This list was harder than I thought. I honestly thought it would be easy to scrape up a handful of funny horror movies, or scary comedies, or even unintentionally funny, Ed Wood-type movies. But the more I started poking around, the more I discovered a healthy and thriving subgenre, packed with potential classics. This year's hilarious, disturbing Black Sheep is just one example, as well as Fido (which I missed). There were also many shades within this subgenre, ranging from flat-out comedies with supernatural elements (Beetlejuice, The Witches of Eastwick) to horror movies with just a hint of the absurd (The Invisible Man, An American Werewolf in London) to spoofs (Young Frankenstein, Scary Movie) So I stuck with my original impulse and went with the ones that I found the "funniest" that were actual "horror" movies. Oddly enough, most of my choices went -- arbitrarily -- to zombies. I guess vampires and ghosts just aren't as funny.
1. Shaun of the Dead (2004)
I've seen this four or five times now, and I just don't get sick of it. On a purely technical level, it moves beautifully, from the camera setups and tracking shots to the fluid editing. It's so well executed that the jokes are more or less imbedded within the film, rather than jumping out of the film, so that it remains funny each time. Some of the subtler jokes get better each time, such as Ed's "two seconds." What's even more amazing is how well it works as both a character-driven movie and a zombie movie. It's so good, it even earned the seal of approval from the zombie master, George A. Romero (the boys, Simon Pegg and Nick Frost, went on to make cameos in Romero's Land of the Dead).
2. Army of Darkness (1992)
The debate rages on around Sam Raimi's Evil Dead trilogy: which one is best? I love them all, and Evil Dead II is my admitted favorite, but this third entry -- at one time entitled "Medieval Dead" -- is definitely the funniest. Bruce Campbell earned himself a lifelong cult following with his deadpan readings of lines like "boom stick," "primitive screwheads," "gimme some sugar, baby," etc. The drawback is that this film is definitely the least scary of the three films, but it does have its share of monsters, gore and creepy Harryhausen-like effects.
3. Braindead (1992) 4. The Return of the Living Dead (1985)
Peter Jackson's manic gore-comedy was released in the United States in 1993 as "Dead-Alive," perhaps to avoid confusion with the not bad 1990 film Brain Dead (with Bill Paxton and Bill Pullman). The bite from a Sumatran rat-monkey creates a hoard of vicious, jerky zombies, and our hero Lionel (Timothy Balme) wards them off the best way he knows how: with a power lawnmower. If you don't laugh during that, there's something wrong with you.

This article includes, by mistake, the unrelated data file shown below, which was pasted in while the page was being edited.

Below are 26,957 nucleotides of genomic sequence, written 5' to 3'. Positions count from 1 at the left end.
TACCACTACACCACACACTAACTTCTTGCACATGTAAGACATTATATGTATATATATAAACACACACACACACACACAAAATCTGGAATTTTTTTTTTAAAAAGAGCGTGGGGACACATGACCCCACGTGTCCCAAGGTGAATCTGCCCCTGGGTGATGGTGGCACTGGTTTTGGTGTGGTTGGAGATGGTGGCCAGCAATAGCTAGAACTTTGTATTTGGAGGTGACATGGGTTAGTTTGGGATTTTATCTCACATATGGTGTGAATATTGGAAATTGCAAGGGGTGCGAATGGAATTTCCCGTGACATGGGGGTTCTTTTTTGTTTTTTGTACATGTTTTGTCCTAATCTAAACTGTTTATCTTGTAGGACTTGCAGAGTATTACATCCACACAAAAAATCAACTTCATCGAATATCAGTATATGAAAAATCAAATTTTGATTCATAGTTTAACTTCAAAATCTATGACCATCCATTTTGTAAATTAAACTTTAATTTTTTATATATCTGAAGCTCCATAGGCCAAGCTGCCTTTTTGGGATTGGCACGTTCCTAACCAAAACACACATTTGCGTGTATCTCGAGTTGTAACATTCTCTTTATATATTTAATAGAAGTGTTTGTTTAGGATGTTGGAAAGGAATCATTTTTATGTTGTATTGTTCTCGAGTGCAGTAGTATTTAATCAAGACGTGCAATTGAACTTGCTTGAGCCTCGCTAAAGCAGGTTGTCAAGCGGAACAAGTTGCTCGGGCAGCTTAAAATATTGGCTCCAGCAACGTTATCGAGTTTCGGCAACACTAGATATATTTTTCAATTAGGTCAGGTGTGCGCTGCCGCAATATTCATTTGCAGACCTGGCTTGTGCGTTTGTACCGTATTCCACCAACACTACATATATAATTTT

This was the original zombie comedy, directed by Dan O'Bannon, a writer and artist who worked on John Carpenter's Dark Star (1974) as well as on Star Wars and Alien. The film unfurls with a crazy, shrieking pace and bizarre dialogue delivered in lurching tones. It takes place in a post-modern world where the movie Night of the Living Dead exists, but was secretly based on a true story! A mortuary worker and his new, young assistant inadvertently open a government-sealed drum of the zombie chemical and bring the undead back to life. The high point is the band of punk rockers hanging out in the cemetery at the wrong time. Scream Queen Linnea Quigley plays "Trash" and does a memorable striptease atop a tomb.
4. The Return of the Living Dead (1985)
5. Jesse James Meets Frankenstein's Daughter (1966)
Not so much the movie itself, but the commentary track by drive-in movie critic Joe Bob Briggs is very much worth checking out. Briggs is a genuine movie historian and social satirist who seems to know everything; he can rip a movie to shreds and make it fascinating all at the same time. And, with his deadpan, good-natured Texas drawl, he's absolutely hilarious. The 74 year-old William "One Shot" Beaudine directed the movie, which was something like the 350th of his career (if you care to count). Get ready for new levels of ineptitude, or perhaps apathy.
6. Buffy the Vampire Slayer (1992)
The original movie never got even a nibble of the love that the TV series had, but it has its own weird, "B" movie charms. (The whole comic idea behind the title, originally, was the juxtaposition between the brain-dead cheerleader and the vicious skill of the slayer.) Kristy Swanson was the original Buffy, with Donald Sutherland as her "trainer," Luke Perry as her potential beau, Rutger Hauer as the bad bloodsucker and Paul Reubens as his Renfield-like underling. It has some pretty funny, early-90s-era dialogue, but the scene that keeps me laughing is Reubens' extended, exaggerated death scene. It's like something out of some dark, lost episode of "Pee-wee's Playhouse."
7. Abbott & Costello Meet Frankenstein (1948)
This is probably not all that funny, or scary, but I loved it as a kid; I consider it my first movie, or at least the first one I remember seeing (on television, at age 7 or 8). I'm counting it because the real McCoys -- Bela Lugosi and Lon Chaney Jr. -- reprise their roles as Dracula and the Wolf Man, although someone called Glenn Strange plays the Frankenstein monster and clearly lacks Boris Karloff's presence. The comedy duo play a pair of baggage handlers who are charged with delivering the bodies of Dracula and Frankenstein's monster to a house of horrors, little realizing that they're still alive and have dastardly -- and rather silly -- plans. Lawrence Talbot (Chaney) tries to help, but keeps growing hair and fangs. For a good triple bill, Lugosi and Chaney also teamed up for The Wolf Man (1941) and Frankenstein Meets the Wolf Man (1943).